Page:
A Turkish court in Diyarbakir on Thursday upheld a previously reversed conviction for the pro-Kurdish Peoples’ Democratic Party (HDP) deputy Abdullah Zeydan, sentencing him to 8 years, 1 month, and 15 days in prison.
During Zeydan’s retrial, the Diyarbakır 5th High Criminal Court on Thursday again sentenced the Kurdish deputy to eight years, one month and 15 days in prison. The Diyarbakır 8th High Criminal Court on Jan. 4, 2018 sentenced HDP deputy İdris Baluken to 16 years, eight months in prison on charges of membership in an armed terror group, disrupting the unity and integrity of the state, disseminating propaganda for a terrorist organization and taking part in illegal demonstrations.
Authorities already hold Zeydan along with HDP’s co-chair Selahattin Demirtaş in a prison in the northwestern city of Edirne since late 2016. Zeydan was being tried for the second time after a regional higher court in the city of Gaziantep overturned the same sentence three months ago. Prosecutors accused him of “aiding a terrorist organization and disseminating its propaganda,” according to news outlet Kurdistan 24.
“This was just another act in the same play. The same court gave the same sentence overturned by a higher court. Why do we need higher courts then?” HDP deputy Ahmet Yıldırım told reporters outside the courthouse. “The decision was clear before the trial. There was no need for the lawyers to make a defense,” he said, adding the order was from “the higher offices.”
Yıldırım also relayed that the judge told one of Zeydan’s lawyers that he was “irritating” him. The judge then went on filing a criminal complaint against the lawyer. Yıldırım said the judge was threatening the defense and violated the universal right to a fair trial.
Police arrested Zeydan along with 12 other HDP deputies including the party’s Co-chairs Demirtaş and Figen Yüksekdağ in home raids in various cities in November 2016 when Turkey’s autocratic President Recep Tayyip Erdoğan’s administration launched a massive crackdown on the Kurdish political movement.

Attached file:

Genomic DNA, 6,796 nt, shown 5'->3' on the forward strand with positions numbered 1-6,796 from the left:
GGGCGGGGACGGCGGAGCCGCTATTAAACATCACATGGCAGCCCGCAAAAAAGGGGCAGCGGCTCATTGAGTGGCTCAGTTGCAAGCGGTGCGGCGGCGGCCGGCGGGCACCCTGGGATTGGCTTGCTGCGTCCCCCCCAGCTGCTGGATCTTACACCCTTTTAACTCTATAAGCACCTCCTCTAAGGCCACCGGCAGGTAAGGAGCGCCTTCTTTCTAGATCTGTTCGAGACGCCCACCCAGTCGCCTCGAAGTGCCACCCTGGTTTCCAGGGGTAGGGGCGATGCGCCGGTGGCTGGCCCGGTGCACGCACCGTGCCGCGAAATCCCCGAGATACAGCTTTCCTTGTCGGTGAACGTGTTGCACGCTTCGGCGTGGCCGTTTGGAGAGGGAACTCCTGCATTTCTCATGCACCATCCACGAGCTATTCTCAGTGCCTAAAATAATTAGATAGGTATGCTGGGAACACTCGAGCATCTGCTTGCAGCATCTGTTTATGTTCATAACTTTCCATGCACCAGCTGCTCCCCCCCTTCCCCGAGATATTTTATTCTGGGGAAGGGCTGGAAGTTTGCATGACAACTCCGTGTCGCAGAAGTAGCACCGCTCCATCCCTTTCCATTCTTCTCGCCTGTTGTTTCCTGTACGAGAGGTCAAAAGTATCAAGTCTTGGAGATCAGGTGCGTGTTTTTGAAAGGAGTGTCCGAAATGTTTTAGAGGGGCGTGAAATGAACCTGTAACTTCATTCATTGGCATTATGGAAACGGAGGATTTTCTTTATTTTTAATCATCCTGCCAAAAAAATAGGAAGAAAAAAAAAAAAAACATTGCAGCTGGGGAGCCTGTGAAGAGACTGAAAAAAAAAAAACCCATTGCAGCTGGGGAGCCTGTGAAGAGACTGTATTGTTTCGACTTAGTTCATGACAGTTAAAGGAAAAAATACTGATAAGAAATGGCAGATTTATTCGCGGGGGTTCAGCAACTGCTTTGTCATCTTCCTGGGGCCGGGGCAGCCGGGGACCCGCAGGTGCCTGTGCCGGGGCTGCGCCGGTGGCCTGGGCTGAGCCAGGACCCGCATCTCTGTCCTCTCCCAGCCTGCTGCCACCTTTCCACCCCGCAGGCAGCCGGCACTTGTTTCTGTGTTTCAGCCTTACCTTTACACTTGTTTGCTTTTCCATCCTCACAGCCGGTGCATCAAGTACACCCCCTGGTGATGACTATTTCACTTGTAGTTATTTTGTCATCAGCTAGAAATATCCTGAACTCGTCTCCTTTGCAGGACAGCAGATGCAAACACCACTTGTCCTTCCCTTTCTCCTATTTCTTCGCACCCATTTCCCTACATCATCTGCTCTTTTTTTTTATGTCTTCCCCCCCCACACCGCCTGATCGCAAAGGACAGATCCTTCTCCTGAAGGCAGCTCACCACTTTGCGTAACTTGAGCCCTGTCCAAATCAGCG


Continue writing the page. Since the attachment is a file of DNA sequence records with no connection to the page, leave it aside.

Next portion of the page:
Prison authorities initially kept Zeydan and Demirtaş in solitary cells for about a month, according to the HDP. A separate indictment demanded 20 years of imprisonment for Zeydan who joined several meetings, walks, and funerals of the militants of outlawed Kurdistan Workers’ Party (PKK) in 2015 and 2016.
One of the charges brought against him was his attendance at an August 2015 funeral for a US-backed Syrian Kurdish People’s Protection Units (YPG) fighter who died battling the Islamic State in Iraq and the Levant (ISIL) in Syria.
Meanwhile, HDP co-chair Demirtaş is expected to appear before the court on Friday for the first time since his arrest. Demirtaş, who is currently in prison in the western province of Edirne, will stand trial on Jan. 12 for charges of “insulting the president,” with the comments he made towards Erdoğan on Dec. 24, 2015 at the İstanbul Atatürk Airport on his way home from Russia.
A previous ruling handed down by the Bakırköy 38th Criminal Court of First Instance in İstanbul had ruled for Demirtaş to attend the hearing in person on Jan. 12, 2018
Demirtaş has been imprisoned since Nov. 4, 2016 in the Edirne F-type prison on charges of terrorism. The first hearing for his case took place on Dec. 7, 2017, but again in his absence. The HDP co-chair refused to link to the court room via an audiovisual system, after the court board had cited security reasons for not bringing him to the court in person. As a result, he was absent from the hearing. The court ruled for Demirtaş to remain in prison until the next hearing for his trial on Feb. 14, 2018.
Turkey has stepped up its crackdown on Kurdish politicians since 2016. Trustees have been appointed to dozens of municipalities in the country’s predominantly Kurdish Southeast, while hundreds of local Kurdish politicians have been arrested on terror charges.
Nine HDP deputies including Demirtaş and Yüksekdağ are still in prison. Moreover, a total of 27 HDP deputies were detained and released by Turkish government after Nov. 4, 2016 over alleged links to the outlawed PKK.